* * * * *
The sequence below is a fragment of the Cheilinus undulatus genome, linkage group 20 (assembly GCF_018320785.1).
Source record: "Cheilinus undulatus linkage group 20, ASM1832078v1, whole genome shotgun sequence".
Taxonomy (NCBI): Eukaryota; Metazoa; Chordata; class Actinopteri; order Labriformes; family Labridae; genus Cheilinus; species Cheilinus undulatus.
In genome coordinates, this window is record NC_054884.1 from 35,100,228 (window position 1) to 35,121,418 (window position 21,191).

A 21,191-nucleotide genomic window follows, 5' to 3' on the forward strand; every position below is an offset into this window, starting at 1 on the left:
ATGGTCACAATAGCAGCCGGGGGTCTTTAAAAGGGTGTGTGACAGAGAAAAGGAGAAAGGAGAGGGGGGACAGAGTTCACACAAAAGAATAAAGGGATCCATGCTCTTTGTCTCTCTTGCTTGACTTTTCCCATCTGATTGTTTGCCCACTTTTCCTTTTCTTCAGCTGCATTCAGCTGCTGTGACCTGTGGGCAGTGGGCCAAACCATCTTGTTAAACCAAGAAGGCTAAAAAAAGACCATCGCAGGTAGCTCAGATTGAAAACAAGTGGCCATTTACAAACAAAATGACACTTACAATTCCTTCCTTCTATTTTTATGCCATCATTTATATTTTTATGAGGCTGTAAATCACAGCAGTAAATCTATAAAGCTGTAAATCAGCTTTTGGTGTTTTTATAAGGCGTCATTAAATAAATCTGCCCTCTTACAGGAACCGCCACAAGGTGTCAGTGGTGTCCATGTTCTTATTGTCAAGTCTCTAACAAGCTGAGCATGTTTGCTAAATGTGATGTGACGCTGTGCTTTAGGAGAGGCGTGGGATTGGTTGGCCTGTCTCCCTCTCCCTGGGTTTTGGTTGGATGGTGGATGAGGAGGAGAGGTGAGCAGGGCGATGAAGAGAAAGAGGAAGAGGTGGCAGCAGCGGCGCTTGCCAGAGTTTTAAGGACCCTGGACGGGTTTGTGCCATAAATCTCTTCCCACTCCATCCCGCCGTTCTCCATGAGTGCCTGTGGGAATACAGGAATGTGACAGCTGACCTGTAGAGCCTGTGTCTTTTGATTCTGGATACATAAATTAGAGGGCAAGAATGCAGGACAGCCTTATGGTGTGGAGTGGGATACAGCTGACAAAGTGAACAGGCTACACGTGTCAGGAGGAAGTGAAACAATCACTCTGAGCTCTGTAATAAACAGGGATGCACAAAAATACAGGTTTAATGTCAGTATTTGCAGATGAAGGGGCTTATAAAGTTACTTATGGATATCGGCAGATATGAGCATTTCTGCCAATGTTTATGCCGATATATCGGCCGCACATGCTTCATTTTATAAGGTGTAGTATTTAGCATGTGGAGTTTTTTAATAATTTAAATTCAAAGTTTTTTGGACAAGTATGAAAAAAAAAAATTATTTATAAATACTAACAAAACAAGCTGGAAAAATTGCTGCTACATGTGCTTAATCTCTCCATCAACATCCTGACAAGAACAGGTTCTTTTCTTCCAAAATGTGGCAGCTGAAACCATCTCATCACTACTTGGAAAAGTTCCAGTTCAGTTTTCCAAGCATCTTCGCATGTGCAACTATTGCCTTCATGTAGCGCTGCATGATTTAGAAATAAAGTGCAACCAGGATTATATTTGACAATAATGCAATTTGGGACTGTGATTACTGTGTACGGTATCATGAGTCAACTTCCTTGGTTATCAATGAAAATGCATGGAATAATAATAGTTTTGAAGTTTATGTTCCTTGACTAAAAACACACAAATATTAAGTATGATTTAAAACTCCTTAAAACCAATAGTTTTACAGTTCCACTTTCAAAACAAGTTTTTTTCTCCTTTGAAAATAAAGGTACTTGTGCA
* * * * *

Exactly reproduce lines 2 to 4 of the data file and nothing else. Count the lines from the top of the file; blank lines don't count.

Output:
Source record: "Cheilinus undulatus linkage group 20, ASM1832078v1, whole genome shotgun sequence".
Taxonomy (NCBI): Eukaryota; Metazoa; Chordata; class Actinopteri; order Labriformes; family Labridae; genus Cheilinus; species Cheilinus undulatus.
In genome coordinates, this window is record NC_054884.1 from 35,100,228 (window position 1) to 35,121,418 (window position 21,191).